US 20100078349 A1
A display tray formed as a substantially flat body is folded along score lines to form a rigid tray body. The flat body is formed with parallel score lines which define the adjoining edges of a support panel, a floor, and a containment wall. The flat body is formed into a tray by folding along the score lines.
1. A display tray having a support panel extending in a substantially vertical first plane, a floor panel extending in a plane substantially normal to said first plane; and a containment wall panel extending in a plane spaced from and substantially parallel with said first plane; said display tray formed by bending portions of a unitary substantially planar body with respect to other portions thereof; said unitary planar body comprising:
(a) a substantially flat body having first and second opposed faces;
(b) a first score line on said first face defining joined edges of said floor panel and said containment wall panel; and
(c) a second score line on said second face defining joined edges of said floor panel and said support panel; wherein
(i) a portion of said substantially planar body is bent in a first direction about said second score line to form a support panel extending in a substantially vertical first plane and a floor panel extending in a plane substantially normal to first plane; and
(ii) a portion of said substantially planar body is bent in a second direction about said first score line to form a containment wall panel extending from said floor panel in a plane spaced from and substantially parallel with said substantially vertical first plane.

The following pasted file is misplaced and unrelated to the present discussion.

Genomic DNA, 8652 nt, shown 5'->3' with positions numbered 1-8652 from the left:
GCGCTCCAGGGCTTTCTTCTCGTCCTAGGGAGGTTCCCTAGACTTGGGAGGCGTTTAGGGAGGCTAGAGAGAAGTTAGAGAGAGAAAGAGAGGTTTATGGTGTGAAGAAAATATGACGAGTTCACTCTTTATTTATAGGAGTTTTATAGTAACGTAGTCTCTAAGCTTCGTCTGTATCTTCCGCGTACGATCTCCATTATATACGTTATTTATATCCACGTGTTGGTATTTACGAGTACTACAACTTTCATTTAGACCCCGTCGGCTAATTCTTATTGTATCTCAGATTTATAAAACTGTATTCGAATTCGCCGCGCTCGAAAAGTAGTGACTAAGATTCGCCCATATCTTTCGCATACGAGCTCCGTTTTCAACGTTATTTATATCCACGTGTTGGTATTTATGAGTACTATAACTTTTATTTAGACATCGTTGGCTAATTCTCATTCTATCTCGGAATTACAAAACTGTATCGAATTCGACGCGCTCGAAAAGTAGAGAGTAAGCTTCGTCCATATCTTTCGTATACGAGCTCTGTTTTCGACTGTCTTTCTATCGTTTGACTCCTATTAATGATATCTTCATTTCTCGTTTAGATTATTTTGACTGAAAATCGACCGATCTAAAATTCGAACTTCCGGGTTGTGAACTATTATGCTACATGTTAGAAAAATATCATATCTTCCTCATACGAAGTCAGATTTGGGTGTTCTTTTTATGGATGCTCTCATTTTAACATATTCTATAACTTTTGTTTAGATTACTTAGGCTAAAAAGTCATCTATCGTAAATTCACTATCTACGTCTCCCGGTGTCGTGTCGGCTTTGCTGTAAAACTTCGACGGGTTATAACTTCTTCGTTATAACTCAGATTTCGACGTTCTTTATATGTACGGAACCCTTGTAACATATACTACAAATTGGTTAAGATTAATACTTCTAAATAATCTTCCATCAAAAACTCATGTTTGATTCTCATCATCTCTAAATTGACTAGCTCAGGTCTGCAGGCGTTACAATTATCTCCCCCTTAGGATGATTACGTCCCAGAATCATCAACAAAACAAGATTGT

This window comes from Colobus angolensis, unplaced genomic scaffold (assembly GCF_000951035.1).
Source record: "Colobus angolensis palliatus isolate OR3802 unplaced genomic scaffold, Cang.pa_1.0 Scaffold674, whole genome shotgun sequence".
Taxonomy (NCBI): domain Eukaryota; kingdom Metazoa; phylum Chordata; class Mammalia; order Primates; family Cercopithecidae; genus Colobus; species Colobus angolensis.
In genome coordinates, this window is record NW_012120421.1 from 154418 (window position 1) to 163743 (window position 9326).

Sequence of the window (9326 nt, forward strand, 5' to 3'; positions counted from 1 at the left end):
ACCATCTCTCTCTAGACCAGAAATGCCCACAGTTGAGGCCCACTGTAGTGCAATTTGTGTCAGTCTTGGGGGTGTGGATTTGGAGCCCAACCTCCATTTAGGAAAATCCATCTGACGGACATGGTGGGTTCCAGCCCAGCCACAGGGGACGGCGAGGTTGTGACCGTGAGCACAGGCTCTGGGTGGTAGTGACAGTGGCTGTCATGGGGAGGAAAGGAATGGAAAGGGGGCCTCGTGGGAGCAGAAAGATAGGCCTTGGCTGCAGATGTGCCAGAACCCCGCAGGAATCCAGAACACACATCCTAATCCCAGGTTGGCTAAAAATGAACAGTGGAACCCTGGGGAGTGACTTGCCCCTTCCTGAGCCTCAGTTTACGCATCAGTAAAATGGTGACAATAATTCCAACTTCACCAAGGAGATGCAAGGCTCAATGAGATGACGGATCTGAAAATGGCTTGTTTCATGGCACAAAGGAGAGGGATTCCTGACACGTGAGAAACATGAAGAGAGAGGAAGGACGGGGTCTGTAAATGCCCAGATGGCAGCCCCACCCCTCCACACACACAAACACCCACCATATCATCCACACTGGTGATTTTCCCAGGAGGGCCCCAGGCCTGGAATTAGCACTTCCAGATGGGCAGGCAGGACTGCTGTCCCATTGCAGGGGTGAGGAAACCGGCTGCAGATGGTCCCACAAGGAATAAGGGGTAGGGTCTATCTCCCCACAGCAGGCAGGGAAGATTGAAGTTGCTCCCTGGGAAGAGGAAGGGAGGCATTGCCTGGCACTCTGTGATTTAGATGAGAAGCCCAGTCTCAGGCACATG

2. A display tray as defined in
3. A display tray as defined in
4. A display tray as defined in
5. A display tray as defined in
6. A display tray as defined in
7. A display tray as defined in
8. A display tray as defined in
9. A display tray as defined in
10. The method of forming a display tray comprising the steps of:
(a) forming a substantially flat body having a front face and a back face which includes a support panel portion, a floor panel portion, and a containment wall portion;
(b) forming a first score line on said front face to define the adjoining edges of said floor panel and said containment wall panel;
(c) forming a second score line on said second face to define the adjoining edges of said floor panel and said support panel;
(d) folding said flat body about said first and second score lines to form a display tray having a vertically extending support panel, a horizontally extending floor, and a vertically extending containment wall horizontally spaced from said support panel.
11. The method set forth in
This invention relates to display structures for holding and displaying merchandise products and product containers such as candy bars, bottles, cans and the like. More particularly, it relates to display trays adapted for mounting on one face of a substantially vertical wall to support and display products on or through the wall and to methods of making such display structures.